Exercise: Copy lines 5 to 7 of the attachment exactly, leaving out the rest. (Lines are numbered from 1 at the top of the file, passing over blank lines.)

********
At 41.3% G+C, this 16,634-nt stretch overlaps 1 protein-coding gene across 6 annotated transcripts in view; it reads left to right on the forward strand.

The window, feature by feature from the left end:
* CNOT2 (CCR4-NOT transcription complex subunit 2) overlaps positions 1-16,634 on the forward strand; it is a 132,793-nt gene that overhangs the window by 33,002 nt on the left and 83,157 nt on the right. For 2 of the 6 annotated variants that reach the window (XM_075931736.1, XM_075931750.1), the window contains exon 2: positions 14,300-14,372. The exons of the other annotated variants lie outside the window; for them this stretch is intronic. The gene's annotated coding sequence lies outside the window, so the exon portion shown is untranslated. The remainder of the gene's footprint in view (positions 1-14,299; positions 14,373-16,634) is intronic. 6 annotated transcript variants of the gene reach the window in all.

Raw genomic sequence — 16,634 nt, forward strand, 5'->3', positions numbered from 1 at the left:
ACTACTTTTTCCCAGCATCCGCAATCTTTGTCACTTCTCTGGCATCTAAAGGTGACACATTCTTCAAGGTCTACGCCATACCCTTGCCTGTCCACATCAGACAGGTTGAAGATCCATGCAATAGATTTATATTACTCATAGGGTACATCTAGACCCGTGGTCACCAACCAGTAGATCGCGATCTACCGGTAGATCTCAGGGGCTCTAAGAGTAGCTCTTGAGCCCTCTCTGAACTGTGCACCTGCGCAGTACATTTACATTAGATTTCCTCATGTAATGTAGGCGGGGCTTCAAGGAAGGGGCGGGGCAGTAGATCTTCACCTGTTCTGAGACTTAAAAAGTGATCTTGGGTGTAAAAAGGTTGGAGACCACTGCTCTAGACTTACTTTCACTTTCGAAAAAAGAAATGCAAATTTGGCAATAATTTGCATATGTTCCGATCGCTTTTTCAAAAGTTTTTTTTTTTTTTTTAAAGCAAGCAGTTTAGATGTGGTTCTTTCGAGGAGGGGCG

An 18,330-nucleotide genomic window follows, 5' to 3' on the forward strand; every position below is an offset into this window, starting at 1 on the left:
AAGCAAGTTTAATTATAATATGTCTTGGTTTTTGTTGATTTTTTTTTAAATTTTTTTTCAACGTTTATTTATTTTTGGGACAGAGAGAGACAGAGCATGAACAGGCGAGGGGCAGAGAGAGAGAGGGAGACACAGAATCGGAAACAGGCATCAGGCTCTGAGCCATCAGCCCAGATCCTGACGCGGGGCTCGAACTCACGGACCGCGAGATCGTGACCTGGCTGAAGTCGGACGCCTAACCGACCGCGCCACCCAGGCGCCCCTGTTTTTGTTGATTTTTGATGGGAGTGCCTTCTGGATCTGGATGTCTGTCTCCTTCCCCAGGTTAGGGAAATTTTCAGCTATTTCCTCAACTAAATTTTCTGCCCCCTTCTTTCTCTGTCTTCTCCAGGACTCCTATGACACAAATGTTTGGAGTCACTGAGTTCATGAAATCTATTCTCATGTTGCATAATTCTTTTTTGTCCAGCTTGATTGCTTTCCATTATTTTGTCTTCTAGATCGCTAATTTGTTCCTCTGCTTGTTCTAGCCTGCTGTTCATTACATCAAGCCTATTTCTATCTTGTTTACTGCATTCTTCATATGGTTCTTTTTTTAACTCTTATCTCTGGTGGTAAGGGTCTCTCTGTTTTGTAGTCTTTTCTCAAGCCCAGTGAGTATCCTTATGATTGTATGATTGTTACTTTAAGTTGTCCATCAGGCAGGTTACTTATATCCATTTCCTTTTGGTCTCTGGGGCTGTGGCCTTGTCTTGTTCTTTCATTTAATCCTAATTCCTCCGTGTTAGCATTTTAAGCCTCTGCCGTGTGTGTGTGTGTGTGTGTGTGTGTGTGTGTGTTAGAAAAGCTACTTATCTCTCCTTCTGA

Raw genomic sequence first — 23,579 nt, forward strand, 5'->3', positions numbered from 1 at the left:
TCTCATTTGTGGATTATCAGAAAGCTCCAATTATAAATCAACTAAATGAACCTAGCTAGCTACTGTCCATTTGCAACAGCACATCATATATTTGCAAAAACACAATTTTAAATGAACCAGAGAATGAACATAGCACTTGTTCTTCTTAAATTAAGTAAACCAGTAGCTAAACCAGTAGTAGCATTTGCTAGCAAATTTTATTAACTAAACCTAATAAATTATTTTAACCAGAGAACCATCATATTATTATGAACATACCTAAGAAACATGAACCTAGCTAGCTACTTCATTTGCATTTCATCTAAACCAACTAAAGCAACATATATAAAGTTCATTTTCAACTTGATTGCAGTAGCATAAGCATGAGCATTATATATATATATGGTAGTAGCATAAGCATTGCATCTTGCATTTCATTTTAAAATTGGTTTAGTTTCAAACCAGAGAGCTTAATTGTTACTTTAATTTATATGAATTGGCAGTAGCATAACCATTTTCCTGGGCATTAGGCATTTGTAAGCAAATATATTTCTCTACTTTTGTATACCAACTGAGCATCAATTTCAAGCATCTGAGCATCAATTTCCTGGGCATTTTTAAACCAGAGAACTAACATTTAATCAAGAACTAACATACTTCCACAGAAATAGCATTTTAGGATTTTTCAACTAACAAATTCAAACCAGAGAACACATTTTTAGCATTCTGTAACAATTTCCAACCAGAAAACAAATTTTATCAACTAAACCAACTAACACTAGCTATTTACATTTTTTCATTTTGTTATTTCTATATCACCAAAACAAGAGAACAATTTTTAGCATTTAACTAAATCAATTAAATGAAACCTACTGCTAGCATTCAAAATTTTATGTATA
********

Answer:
ACTACTTTTTCCCAGCATCCGCAATCTTTGTCACTTCTCTGGCATCTAAAGGTGACACATTCTTCAAGGTCTACGCCATACCCTTGCCTGTCCACATCAGACAGGTTGAAGATCCATGCAATAGATTTATATTACTCATAGGGTACATCTAGACCCGTGGTCACCAACCAGTAGATCGCGATCTACCGGTAGATCTCAGGGGCTCTAAGAGTAGCTCTTGAGCCCTCTCTGAACTGTGCACCTGCGCAGTACATTTACATTAGATTTCCTCATGTAATGTAGGCGGGGCTTCAAGGAAGGGGCGGGGCAGTAGATCTTCACCTGTTCTGAGACTTAAAAAGTGATCTTGGGTGTAAAAAGGTTGGAGACCACTGCTCTAGACTTACTTTCACTTTCGAAAAAAGAAATGCAAATTTGGCAATAATTTGCATATGTTCCGATCGCTTTTTCAAAAGTTTTTTTTTTTTTTTTAAAGCAAGCAGTTTAGATGTGGTTCTTTCGAGGAGGGGCG

An 18,330-nucleotide genomic window follows, 5' to 3' on the forward strand; every position below is an offset into this window, starting at 1 on the left:
AAGCAAGTTTAATTATAATATGTCTTGGTTTTTGTTGATTTTTTTTTAAATTTTTTTTCAACGTTTATTTATTTTTGGGACAGAGAGAGACAGAGCATGAACAGGCGAGGGGCAGAGAGAGAGAGGGAGACACAGAATCGGAAACAGGCATCAGGCTCTGAGCCATCAGCCCAGATCCTGACGCGGGGCTCGAACTCACGGACCGCGAGATCGTGACCTGGCTGAAGTCGGACGCCTAACCGACCGCGCCACCCAGGCGCCCCTGTTTTTGTTGATTTTTGATGGGAGTGCCTTCTGGATCTGGATGTCTGTCTCCTTCCCCAGGTTAGGGAAATTTTCAGCTATTTCCTCAACTAAATTTTCTGCCCCCTTCTTTCTCTGTCTTCTCCAGGACTCCTATGACACAAATGTTTGGAGTCACTGAGTTCATGAAATCTATTCTCATGTTGCATAATTCTTTTTTGTCCAGCTTGATTGCTTTCCATTATTTTGTCTTCTAGATCGCTAATTTGTTCCTCTGCTTGTTCTAGCCTGCTGTTCATTACATCAAGCCTATTTCTATCTTGTTTACTGCATTCTTCATATGGTTCTTTTTTTAACTCTTATCTCTGGTGGTAAGGGTCTCTCTGTTTTGTAGTCTTTTCTCAAGCCCAGTGAGTATCCTTATGATTGTATGATTGTTACTTTAAGTTGTCCATCAGGCAGGTTACTTATATCCATTTCCTTTTGGTCTCTGGGGCTGTGGCCTTGTCTTGTTCTTTCATTTAATCCTAATTCCTCCGTGTTAGCATTTTAAGCCTCTGCCGTGTGTGTGTGTGTGTGTGTGTGTGTGTGTGTGTTAGAAAAGCTACTTATCTCTCCTTCTGA